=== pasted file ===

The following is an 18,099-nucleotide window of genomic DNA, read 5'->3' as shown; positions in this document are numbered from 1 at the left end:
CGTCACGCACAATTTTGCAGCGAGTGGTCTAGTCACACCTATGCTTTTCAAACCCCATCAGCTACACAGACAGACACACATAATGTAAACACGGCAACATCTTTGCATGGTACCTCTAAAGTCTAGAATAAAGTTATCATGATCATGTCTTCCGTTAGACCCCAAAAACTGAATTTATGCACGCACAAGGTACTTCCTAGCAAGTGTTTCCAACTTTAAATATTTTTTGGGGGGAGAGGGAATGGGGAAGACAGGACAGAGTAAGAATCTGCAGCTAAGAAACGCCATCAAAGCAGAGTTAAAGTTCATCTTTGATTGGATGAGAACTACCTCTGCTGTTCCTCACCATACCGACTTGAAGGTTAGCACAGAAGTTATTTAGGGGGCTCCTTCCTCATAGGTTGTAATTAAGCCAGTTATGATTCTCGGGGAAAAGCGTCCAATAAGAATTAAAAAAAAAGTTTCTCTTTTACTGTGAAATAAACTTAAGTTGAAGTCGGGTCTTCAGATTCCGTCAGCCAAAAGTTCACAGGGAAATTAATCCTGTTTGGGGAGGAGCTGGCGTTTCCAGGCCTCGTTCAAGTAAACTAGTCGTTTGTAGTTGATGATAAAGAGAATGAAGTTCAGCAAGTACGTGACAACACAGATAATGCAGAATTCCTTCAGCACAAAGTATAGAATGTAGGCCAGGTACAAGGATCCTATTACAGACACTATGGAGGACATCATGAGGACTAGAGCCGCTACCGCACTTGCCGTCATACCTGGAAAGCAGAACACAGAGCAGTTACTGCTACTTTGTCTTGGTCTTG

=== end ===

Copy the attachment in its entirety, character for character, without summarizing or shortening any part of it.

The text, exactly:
The following is an 18,099-nucleotide window of genomic DNA, read 5'->3' as shown; positions in this document are numbered from 1 at the left end:
CGTCACGCACAATTTTGCAGCGAGTGGTCTAGTCACACCTATGCTTTTCAAACCCCATCAGCTACACAGACAGACACACATAATGTAAACACGGCAACATCTTTGCATGGTACCTCTAAAGTCTAGAATAAAGTTATCATGATCATGTCTTCCGTTAGACCCCAAAAACTGAATTTATGCACGCACAAGGTACTTCCTAGCAAGTGTTTCCAACTTTAAATATTTTTTGGGGGGAGAGGGAATGGGGAAGACAGGACAGAGTAAGAATCTGCAGCTAAGAAACGCCATCAAAGCAGAGTTAAAGTTCATCTTTGATTGGATGAGAACTACCTCTGCTGTTCCTCACCATACCGACTTGAAGGTTAGCACAGAAGTTATTTAGGGGGCTCCTTCCTCATAGGTTGTAATTAAGCCAGTTATGATTCTCGGGGAAAAGCGTCCAATAAGAATTAAAAAAAAAGTTTCTCTTTTACTGTGAAATAAACTTAAGTTGAAGTCGGGTCTTCAGATTCCGTCAGCCAAAAGTTCACAGGGAAATTAATCCTGTTTGGGGAGGAGCTGGCGTTTCCAGGCCTCGTTCAAGTAAACTAGTCGTTTGTAGTTGATGATAAAGAGAATGAAGTTCAGCAAGTACGTGACAACACAGATAATGCAGAATTCCTTCAGCACAAAGTATAGAATGTAGGCCAGGTACAAGGATCCTATTACAGACACTATGGAGGACATCATGAGGACTAGAGCCGCTACCGCACTTGCCGTCATACCTGGAAAGCAGAACACAGAGCAGTTACTGCTACTTTGTCTTGGTCTTG